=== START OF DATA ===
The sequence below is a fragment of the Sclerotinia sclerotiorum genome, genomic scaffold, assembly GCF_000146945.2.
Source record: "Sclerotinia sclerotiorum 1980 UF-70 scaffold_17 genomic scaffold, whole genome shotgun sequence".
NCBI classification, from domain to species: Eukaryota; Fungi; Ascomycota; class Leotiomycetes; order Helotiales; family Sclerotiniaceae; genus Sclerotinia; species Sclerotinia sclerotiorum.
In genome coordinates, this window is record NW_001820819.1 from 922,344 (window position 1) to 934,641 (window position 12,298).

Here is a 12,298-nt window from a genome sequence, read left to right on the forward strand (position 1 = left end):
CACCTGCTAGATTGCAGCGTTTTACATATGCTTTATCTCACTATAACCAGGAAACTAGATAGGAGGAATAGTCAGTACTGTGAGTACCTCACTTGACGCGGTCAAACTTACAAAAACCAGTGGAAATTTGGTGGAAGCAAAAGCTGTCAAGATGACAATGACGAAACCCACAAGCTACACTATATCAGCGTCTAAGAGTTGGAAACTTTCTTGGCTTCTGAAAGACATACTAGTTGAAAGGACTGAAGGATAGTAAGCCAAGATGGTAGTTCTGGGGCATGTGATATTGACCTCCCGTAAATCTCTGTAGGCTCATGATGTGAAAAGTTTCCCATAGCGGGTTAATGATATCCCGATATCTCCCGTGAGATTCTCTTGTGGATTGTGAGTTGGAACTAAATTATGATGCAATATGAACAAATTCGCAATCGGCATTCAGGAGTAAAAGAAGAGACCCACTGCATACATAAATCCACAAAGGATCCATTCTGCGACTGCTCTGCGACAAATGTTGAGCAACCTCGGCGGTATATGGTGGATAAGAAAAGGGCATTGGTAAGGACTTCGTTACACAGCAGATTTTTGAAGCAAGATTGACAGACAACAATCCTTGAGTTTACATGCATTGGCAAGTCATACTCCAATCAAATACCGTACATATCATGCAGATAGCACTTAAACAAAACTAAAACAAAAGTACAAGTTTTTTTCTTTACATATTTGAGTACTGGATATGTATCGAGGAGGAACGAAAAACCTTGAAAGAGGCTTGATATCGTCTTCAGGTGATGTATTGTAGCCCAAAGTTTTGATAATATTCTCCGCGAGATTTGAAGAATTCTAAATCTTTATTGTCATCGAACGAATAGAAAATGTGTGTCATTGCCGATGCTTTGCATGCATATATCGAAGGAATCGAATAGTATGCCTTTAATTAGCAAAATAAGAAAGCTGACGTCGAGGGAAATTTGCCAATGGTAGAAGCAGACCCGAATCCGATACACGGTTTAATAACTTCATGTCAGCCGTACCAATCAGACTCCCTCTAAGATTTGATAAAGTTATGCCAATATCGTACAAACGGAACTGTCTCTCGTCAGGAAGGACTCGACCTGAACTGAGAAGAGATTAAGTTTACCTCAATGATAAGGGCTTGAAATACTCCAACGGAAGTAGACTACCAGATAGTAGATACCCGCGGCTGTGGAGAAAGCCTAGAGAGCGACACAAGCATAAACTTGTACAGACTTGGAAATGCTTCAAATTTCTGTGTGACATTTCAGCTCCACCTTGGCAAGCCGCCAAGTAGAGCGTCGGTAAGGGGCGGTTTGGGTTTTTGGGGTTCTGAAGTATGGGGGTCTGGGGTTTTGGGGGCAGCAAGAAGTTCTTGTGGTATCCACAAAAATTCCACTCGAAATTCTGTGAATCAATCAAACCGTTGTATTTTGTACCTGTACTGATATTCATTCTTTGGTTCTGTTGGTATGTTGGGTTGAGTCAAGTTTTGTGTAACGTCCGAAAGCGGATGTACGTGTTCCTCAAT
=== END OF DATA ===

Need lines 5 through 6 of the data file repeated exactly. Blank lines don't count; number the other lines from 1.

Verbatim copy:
Here is a 12,298-nt window from a genome sequence, read left to right on the forward strand (position 1 = left end):
CACCTGCTAGATTGCAGCGTTTTACATATGCTTTATCTCACTATAACCAGGAAACTAGATAGGAGGAATAGTCAGTACTGTGAGTACCTCACTTGACGCGGTCAAACTTACAAAAACCAGTGGAAATTTGGTGGAAGCAAAAGCTGTCAAGATGACAATGACGAAACCCACAAGCTACACTATATCAGCGTCTAAGAGTTGGAAACTTTCTTGGCTTCTGAAAGACATACTAGTTGAAAGGACTGAAGGATAGTAAGCCAAGATGGTAGTTCTGGGGCATGTGATATTGACCTCCCGTAAATCTCTGTAGGCTCATGATGTGAAAAGTTTCCCATAGCGGGTTAATGATATCCCGATATCTCCCGTGAGATTCTCTTGTGGATTGTGAGTTGGAACTAAATTATGATGCAATATGAACAAATTCGCAATCGGCATTCAGGAGTAAAAGAAGAGACCCACTGCATACATAAATCCACAAAGGATCCATTCTGCGACTGCTCTGCGACAAATGTTGAGCAACCTCGGCGGTATATGGTGGATAAGAAAAGGGCATTGGTAAGGACTTCGTTACACAGCAGATTTTTGAAGCAAGATTGACAGACAACAATCCTTGAGTTTACATGCATTGGCAAGTCATACTCCAATCAAATACCGTACATATCATGCAGATAGCACTTAAACAAAACTAAAACAAAAGTACAAGTTTTTTTCTTTACATATTTGAGTACTGGATATGTATCGAGGAGGAACGAAAAACCTTGAAAGAGGCTTGATATCGTCTTCAGGTGATGTATTGTAGCCCAAAGTTTTGATAATATTCTCCGCGAGATTTGAAGAATTCTAAATCTTTATTGTCATCGAACGAATAGAAAATGTGTGTCATTGCCGATGCTTTGCATGCATATATCGAAGGAATCGAATAGTATGCCTTTAATTAGCAAAATAAGAAAGCTGACGTCGAGGGAAATTTGCCAATGGTAGAAGCAGACCCGAATCCGATACACGGTTTAATAACTTCATGTCAGCCGTACCAATCAGACTCCCTCTAAGATTTGATAAAGTTATGCCAATATCGTACAAACGGAACTGTCTCTCGTCAGGAAGGACTCGACCTGAACTGAGAAGAGATTAAGTTTACCTCAATGATAAGGGCTTGAAATACTCCAACGGAAGTAGACTACCAGATAGTAGATACCCGCGGCTGTGGAGAAAGCCTAGAGAGCGACACAAGCATAAACTTGTACAGACTTGGAAATGCTTCAAATTTCTGTGTGACATTTCAGCTCCACCTTGGCAAGCCGCCAAGTAGAGCGTCGGTAAGGGGCGGTTTGGGTTTTTGGGGTTCTGAAGTATGGGGGTCTGGGGTTTTGGGGGCAGCAAGAAGTTCTTGTGGTATCCACAAAAATTCCACTCGAAATTCTGTGAATCAATCAAACCGTTGTATTTTGTACCTGTACTGATATTCATTCTTTGGTTCTGTTGGTATGTTGGGTTGAGTCAAGTTTTGTGTAACGTCCGAAAGCGGATGTACGTGTTCCTCAAT